Instagram pseudonyms help people open up about mental health, research shows
- Experts call on Instagram to avoid adopting a real-name policy, as study finds three quarters of posts about depression are pseudonymised
- Over a third of posts about mental health use dark humour, suggesting the issue remains difficult for people to talk about
- Advisor to Facebook and Instagram recommends mental health content should not be overly policed
Instagram should avoid enforcing a real-name policy in order to support openness about mental health, experts have recommended as the UK marks Mental Health Awareness Week.
New research by Dr Ysabel Gerrard at the University of Sheffield and Dr Anthony McCosker at Swinburne University of Technology, Australia, has found that 76 per cent of a sample of Instagram accounts sharing content about mental health used pseudonyms to disguise their identity.
The study, published in the journal New Media and Society, also showed that 35 per cent of posts about depression used dark humour and memes, suggesting that mental health is still difficult for people to talk about.
Dr Gerrard is a member of the Facebook and Instagram Suicide and Self-Injury Advisory Board – providing expertise to the companies about how potentially harmful content should be regulated. Her findings have led her to recommend that content about mental health, while potentially triggering for some, should not be overly policed.
The research, which looked at use of the hashtag #depressed and other relevant terms on Instagram, found that 38 per cent of posts were designed to inspire hope and encourage people to seek support for mental health problems. Just 15 per cent showed images of people, including selfies and depictions of self-harm. This may in part be influenced by Instagram’s policy of marking #depressed posts as ‘problematic’, which means search results for this term are limited.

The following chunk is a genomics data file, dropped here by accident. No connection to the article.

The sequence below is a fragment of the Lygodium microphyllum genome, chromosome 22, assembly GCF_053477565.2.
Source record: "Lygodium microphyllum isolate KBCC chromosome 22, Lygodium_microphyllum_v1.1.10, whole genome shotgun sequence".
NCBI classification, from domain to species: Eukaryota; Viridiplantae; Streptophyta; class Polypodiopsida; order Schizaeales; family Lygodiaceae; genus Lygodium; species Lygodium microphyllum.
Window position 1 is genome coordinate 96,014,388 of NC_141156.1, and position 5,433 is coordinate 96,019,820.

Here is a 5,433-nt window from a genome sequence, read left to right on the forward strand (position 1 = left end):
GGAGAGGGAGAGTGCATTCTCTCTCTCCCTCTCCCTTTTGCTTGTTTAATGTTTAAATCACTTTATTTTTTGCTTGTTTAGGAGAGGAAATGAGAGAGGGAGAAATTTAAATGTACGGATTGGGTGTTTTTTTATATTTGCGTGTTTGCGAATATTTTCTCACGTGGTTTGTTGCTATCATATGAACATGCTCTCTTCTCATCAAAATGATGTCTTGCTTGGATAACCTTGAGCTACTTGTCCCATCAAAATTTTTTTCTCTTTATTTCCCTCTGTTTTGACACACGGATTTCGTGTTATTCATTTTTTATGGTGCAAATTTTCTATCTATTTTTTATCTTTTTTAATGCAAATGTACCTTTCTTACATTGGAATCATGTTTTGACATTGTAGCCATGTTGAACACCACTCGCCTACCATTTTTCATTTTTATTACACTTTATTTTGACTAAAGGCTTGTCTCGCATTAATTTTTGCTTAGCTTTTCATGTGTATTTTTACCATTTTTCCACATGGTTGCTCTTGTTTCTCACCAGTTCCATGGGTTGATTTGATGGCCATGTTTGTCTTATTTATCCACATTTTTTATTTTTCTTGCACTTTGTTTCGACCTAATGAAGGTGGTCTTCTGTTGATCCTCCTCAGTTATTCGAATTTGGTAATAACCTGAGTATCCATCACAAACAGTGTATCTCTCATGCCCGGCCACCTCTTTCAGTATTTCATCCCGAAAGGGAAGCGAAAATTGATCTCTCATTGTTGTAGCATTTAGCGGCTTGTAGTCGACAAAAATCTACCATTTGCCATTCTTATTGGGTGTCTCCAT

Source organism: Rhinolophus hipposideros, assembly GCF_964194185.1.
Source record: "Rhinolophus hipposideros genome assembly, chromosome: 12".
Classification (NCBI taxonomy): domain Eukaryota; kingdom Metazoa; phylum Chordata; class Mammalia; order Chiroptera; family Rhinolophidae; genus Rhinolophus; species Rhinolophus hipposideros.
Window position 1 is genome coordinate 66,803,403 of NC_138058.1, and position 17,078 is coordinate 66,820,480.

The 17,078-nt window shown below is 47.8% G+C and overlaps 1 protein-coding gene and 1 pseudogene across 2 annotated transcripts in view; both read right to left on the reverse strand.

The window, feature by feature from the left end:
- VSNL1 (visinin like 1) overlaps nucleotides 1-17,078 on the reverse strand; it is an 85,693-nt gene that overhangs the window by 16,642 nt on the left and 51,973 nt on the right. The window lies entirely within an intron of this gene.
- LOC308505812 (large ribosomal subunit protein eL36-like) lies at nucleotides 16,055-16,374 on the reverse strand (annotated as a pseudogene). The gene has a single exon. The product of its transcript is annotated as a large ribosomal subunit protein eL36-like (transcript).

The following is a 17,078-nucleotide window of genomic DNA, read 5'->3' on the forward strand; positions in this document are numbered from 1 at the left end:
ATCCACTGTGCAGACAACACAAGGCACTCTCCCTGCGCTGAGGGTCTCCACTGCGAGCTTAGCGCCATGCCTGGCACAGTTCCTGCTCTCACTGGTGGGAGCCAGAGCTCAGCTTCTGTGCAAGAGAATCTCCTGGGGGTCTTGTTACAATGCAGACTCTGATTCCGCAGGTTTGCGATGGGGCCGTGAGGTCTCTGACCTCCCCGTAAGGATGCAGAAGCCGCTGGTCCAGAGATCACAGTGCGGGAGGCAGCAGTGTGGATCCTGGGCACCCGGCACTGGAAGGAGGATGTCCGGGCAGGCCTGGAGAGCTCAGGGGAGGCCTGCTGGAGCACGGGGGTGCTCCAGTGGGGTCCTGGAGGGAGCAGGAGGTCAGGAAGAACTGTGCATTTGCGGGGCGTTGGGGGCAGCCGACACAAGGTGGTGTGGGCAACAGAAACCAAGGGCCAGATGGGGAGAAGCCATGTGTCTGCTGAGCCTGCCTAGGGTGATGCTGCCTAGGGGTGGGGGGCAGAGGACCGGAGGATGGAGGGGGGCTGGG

Dr Ysabel Gerrard, Lecturer in the Department of Sociological Studies at the University of Sheffield, said: “Our research has clearly shown that people don’t feel comfortable talking about depression using their real name and a public account. If Instagram ever enforces a real-name policy, as Facebook has, it would wipe out these safe spaces entirely.
“It was interesting to see the extent to which people use dark humour to talk about depression. This suggests we should actually be taking meme accounts seriously in this context, and Instagram should avoid overly policing content about mental health – unless it actively promotes acts like suicide and self-harm.
“While there has been progress around the way we talk about mental health, our findings show conditions like depression are still difficult to talk about. Allowing people to disguise their identity on social media is crucial to helping them open up.”
The Department of Sociological Studies is at the forefront of digital media and society studies, conducting research into the ways apps, platforms and devices change our social world. Along with the Sheffield Methods Institute and the faculty-wide Digital Society Network, the Department brings together interdisciplinary researchers at the cutting-edge of society-technology interactions, exploring challenging and sometimes controversial topics.
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